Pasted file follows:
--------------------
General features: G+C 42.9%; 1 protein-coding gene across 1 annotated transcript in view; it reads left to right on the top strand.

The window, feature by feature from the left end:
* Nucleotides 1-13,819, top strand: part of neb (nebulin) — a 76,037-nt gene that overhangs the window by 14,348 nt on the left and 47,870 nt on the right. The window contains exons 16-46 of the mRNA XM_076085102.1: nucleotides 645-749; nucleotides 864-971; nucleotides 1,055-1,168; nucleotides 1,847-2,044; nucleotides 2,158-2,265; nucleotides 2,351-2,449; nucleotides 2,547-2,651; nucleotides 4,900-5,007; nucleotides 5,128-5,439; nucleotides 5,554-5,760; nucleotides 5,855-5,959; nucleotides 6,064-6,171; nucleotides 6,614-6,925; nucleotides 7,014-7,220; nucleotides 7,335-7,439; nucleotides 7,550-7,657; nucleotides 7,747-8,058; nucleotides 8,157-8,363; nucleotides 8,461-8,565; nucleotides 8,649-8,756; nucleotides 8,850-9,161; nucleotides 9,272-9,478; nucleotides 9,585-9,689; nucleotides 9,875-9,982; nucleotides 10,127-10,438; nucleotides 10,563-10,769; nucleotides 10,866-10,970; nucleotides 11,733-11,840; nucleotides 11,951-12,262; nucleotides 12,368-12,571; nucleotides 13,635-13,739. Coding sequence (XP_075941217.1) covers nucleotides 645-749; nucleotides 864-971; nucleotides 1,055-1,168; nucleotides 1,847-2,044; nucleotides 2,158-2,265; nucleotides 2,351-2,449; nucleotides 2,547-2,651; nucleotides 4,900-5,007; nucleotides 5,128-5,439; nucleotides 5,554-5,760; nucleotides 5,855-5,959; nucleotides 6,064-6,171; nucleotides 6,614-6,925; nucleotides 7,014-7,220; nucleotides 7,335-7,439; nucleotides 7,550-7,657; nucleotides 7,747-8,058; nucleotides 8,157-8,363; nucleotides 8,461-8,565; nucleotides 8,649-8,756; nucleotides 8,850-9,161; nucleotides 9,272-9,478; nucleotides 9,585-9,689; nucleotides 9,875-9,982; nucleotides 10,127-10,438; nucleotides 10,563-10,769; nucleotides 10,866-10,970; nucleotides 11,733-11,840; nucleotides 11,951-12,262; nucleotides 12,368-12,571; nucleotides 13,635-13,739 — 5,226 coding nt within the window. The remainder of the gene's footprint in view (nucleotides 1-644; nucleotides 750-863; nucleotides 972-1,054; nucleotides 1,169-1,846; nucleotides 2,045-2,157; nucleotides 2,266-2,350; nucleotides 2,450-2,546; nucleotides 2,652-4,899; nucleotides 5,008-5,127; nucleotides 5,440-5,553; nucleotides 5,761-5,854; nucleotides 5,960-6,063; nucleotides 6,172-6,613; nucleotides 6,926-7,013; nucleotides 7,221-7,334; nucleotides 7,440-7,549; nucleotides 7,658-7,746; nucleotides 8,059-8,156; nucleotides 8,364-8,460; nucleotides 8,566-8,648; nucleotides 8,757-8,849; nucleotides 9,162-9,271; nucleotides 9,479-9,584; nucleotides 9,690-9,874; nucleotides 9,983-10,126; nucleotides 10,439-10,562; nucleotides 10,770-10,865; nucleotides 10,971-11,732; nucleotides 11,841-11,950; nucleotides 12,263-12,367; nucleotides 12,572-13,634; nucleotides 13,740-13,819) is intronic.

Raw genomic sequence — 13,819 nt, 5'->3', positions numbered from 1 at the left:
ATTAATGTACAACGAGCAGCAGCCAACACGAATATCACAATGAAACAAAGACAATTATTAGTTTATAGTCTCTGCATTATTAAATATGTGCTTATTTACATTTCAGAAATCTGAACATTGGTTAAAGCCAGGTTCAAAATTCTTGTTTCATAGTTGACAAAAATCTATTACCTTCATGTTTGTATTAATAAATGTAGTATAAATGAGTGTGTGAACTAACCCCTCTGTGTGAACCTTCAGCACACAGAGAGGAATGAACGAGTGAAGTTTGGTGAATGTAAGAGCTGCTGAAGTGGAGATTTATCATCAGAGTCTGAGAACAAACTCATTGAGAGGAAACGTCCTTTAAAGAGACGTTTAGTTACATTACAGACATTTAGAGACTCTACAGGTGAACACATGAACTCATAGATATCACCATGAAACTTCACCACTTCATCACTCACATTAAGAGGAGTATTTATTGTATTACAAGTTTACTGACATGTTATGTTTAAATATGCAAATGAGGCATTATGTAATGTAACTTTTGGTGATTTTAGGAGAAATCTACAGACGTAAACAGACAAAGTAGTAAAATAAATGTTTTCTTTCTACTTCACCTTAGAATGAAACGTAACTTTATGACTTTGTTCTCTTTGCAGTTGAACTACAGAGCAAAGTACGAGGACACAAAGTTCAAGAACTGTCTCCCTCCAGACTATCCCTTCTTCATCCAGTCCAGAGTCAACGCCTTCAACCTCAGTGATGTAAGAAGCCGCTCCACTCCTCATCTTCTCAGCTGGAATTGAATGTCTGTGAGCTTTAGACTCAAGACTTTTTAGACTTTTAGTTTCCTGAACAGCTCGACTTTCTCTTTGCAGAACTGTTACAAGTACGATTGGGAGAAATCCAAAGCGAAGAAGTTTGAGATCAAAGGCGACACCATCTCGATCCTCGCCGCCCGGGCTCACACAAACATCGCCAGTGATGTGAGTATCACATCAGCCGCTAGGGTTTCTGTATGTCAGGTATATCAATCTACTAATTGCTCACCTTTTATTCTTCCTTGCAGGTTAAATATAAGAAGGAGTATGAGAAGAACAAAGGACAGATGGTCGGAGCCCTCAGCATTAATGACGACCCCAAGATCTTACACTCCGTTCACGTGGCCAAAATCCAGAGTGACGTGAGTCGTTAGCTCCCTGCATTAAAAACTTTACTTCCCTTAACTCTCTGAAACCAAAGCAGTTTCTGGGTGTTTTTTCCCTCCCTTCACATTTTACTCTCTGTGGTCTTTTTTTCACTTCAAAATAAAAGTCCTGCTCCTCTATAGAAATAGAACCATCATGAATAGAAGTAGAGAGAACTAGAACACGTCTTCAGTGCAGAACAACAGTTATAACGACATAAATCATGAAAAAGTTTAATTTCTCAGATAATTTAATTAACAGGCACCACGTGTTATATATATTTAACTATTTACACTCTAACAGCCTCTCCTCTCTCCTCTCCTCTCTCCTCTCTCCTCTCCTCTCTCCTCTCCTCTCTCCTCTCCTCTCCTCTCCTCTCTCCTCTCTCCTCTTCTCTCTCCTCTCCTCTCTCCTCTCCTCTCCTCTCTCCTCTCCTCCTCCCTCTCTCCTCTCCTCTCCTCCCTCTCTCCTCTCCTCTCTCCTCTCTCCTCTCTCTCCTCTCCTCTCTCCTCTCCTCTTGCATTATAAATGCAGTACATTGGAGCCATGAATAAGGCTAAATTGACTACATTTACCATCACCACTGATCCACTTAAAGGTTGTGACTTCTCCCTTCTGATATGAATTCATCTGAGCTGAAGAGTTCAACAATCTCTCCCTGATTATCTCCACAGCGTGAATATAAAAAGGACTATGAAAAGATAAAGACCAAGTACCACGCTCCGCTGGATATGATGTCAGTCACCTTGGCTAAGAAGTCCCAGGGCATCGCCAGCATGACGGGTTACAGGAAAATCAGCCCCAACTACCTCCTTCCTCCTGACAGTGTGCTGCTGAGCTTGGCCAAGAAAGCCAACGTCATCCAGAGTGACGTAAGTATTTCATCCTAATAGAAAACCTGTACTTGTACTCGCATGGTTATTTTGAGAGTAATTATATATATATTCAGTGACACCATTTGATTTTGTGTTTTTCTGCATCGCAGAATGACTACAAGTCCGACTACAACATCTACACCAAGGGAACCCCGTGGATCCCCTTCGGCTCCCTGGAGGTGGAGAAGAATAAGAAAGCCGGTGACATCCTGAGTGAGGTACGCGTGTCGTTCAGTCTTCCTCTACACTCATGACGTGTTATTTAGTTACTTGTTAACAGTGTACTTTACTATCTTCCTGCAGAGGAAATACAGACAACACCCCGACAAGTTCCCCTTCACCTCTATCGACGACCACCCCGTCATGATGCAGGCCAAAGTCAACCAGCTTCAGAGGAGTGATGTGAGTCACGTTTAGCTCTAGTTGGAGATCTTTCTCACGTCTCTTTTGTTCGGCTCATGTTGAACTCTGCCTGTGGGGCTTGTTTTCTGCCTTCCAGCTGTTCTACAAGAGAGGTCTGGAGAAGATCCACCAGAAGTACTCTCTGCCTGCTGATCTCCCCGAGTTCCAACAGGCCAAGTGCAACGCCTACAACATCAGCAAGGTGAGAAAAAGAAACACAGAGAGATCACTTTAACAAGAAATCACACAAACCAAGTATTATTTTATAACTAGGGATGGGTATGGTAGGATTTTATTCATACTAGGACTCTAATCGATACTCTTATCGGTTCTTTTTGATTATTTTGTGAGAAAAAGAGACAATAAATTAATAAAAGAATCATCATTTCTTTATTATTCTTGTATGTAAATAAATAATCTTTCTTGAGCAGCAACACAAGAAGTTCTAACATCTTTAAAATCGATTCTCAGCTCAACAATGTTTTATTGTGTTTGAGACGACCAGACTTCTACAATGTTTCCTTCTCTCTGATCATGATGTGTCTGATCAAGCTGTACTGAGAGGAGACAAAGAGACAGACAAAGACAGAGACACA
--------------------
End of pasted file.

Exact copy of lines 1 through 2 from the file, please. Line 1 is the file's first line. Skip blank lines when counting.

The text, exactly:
General features: G+C 42.9%; 1 protein-coding gene across 1 annotated transcript in view; it reads left to right on the top strand.

The window, feature by feature from the left end: